"I thought not; hands up now or you are dead men. Quick!"

Jack made his decision in a moment. Much as he would have liked to fight it out, he determined upon a wiser course.

"Hands up, Frank," he said quietly. "They've got the drop on us."

He raised his hands in the air.

Not so Frank.

"They won't get me without a fight," declared the lad angrily, and, raising his voice, he cried:

"Come and get me, if you want me."

At the same moment he raised his revolver and fired.

"Here," cried Jack angrily, "don't be a fool. Give me that gun."

He seized Frank's wrist and wrenched the revolver from his grasp.

The latter turned on his chum angrily.

"What do you mean by that?" he demanded. "Have you turned coward, that you surrender to a couple of Germans without a fight?"

"I haven't turned crazy," replied Jack quietly. "They are too many for us; that's all."

The other boat came alongside now and an officer stepped aboard the boys' craft.

"Your weapons," he said in perfect English.

"Then please step aboard my boat. You shall be taken to Gravesend at once."

"Gravesend!" echoed Jack. "You couldn't take us to a better place. But if you are German, why should you take us there?"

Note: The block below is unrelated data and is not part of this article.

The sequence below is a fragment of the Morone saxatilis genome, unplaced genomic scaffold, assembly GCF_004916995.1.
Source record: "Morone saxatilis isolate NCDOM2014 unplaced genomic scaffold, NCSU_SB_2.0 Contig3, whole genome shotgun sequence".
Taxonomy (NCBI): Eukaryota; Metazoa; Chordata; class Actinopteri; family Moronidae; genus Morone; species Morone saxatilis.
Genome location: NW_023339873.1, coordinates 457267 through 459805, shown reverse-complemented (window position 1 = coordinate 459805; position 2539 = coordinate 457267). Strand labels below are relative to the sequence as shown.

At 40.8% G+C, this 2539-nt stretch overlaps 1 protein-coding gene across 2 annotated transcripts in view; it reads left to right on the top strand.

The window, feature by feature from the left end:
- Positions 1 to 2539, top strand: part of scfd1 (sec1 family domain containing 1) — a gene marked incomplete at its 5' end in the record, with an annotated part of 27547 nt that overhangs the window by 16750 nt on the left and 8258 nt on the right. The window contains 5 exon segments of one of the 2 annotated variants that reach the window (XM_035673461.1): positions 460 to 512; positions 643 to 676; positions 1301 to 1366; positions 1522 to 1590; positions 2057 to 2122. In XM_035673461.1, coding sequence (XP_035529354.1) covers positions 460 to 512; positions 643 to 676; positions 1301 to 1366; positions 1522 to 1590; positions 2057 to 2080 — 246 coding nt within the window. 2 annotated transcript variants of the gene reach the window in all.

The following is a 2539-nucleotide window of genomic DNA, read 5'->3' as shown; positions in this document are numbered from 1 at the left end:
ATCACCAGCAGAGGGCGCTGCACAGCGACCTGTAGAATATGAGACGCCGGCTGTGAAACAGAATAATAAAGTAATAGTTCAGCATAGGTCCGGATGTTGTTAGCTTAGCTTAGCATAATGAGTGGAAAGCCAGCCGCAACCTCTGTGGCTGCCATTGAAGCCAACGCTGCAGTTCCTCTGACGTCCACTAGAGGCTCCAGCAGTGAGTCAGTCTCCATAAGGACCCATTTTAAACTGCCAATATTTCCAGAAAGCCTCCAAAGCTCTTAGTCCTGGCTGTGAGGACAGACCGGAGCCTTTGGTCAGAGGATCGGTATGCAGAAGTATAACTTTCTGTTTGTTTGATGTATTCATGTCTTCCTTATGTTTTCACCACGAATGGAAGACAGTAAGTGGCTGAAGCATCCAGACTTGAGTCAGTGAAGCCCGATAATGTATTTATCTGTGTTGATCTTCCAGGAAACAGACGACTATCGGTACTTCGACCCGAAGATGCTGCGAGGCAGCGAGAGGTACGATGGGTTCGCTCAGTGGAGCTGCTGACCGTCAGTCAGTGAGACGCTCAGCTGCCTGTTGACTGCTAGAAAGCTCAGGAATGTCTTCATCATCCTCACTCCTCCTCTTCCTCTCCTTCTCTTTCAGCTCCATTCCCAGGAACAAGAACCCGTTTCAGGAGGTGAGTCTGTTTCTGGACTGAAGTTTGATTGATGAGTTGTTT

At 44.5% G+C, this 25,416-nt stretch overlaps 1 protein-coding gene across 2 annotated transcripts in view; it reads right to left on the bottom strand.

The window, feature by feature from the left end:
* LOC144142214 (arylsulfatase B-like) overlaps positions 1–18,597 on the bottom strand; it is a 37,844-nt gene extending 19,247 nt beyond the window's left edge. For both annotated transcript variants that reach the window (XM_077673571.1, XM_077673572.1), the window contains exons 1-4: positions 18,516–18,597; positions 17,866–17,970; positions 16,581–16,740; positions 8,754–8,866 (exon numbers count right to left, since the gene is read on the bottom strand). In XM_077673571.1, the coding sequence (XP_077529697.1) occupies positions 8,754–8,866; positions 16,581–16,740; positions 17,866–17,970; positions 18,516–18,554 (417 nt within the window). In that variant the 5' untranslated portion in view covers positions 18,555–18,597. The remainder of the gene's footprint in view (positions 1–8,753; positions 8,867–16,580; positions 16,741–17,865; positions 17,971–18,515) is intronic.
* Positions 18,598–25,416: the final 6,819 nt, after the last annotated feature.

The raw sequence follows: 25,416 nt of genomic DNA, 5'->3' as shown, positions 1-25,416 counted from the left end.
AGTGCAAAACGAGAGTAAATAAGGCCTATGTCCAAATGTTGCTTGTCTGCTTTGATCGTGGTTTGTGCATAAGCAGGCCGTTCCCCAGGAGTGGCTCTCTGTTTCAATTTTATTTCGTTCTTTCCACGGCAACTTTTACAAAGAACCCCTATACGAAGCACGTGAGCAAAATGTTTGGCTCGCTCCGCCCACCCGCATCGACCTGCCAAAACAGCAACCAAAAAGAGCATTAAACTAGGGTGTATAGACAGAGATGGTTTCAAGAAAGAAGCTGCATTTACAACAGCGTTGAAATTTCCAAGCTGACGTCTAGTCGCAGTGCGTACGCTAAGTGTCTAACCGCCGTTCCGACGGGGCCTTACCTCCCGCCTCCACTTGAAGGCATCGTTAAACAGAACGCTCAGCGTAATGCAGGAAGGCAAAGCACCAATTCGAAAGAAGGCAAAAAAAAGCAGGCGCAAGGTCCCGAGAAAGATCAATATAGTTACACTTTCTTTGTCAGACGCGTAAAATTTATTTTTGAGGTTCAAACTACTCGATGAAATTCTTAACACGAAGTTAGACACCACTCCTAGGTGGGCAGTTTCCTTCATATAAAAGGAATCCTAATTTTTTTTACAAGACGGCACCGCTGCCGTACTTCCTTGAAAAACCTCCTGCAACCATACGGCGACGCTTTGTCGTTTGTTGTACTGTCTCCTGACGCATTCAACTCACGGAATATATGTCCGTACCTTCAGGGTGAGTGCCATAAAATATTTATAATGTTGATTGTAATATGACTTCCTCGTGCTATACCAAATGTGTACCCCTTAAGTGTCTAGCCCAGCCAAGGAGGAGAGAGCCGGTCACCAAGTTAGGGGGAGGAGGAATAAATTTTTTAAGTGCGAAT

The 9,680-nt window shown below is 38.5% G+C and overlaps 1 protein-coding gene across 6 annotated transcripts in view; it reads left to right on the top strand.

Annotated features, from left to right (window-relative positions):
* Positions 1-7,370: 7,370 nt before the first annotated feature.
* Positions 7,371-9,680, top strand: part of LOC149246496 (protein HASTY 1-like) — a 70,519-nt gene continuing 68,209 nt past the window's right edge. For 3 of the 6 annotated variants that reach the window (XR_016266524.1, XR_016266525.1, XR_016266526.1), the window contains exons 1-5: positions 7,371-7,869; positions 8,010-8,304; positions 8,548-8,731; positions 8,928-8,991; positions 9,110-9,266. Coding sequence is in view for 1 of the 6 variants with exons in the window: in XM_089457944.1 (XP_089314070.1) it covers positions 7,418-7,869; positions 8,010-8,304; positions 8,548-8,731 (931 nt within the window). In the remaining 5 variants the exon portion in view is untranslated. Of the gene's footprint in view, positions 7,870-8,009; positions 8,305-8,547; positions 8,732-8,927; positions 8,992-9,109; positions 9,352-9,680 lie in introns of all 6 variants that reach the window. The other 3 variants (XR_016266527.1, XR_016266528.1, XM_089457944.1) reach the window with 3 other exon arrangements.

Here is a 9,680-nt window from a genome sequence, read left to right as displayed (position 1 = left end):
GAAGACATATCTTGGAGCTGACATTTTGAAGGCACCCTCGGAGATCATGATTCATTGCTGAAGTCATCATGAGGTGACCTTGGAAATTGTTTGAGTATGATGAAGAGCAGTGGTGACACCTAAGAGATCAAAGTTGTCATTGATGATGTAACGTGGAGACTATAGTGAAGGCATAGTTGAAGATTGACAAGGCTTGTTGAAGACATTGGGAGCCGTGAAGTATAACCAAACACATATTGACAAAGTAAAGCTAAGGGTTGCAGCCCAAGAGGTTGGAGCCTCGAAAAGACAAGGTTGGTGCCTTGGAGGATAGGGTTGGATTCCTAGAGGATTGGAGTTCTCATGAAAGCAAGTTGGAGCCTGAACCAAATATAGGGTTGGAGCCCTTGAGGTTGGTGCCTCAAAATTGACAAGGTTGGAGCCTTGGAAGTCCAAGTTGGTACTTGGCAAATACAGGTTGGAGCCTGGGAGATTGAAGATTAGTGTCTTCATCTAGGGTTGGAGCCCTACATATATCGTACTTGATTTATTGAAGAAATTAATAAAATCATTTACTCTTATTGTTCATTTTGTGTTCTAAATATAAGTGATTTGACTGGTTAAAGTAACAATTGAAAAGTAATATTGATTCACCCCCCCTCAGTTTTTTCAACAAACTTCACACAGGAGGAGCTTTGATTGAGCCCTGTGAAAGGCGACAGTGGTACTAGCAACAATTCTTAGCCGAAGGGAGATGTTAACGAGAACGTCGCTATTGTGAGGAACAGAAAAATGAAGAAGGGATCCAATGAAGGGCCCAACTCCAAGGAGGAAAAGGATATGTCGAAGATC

"German," repeated the man. "You know we are English. You are the German spies."

"No such thing," declared Frank, taking a hand in things. "We are British officers and we thought you were German spies. That's why I fired at you. We thought you were here to learn the secret of the vanishing submarines."

"Frank!" cried Jack in warning, but it was too late.

"The vanishing submarines, eh?" repeated the stranger. "So you have given yourselves away. Who but a German spy would be here seeking word of the vanishing submarines?"

"But I tell you——" began Jack.

"Silence," thundered the officer. "You have betrayed yourselves, and that is enough. I give you my word you shall be shot in the morning."

"Oh, I guess not," replied Frank with a laugh. "I guess Lord Hastings will be able to get us out of this mess."

"Lord Hastings?"

"Why, yes, we happen to serve under him; that's all."

"Tell it to the marines," replied the man with sarcasm. "I am not asking you to admit anything, for I know enough now."

"Oh, all right," said Frank.

"Climb into my boat," ordered their captor.

The lads complied.

"Say," said Frank, "this is Lord Hastings' motorboat. He told us not to lose it. Tie it on behind and pull it along, will you?"

"We'll pull it along all right," replied their captor. "Now the best thing you fellows can do is to keep quiet."

The lads obeyed this gruff command, for they had nothing particular to talk about.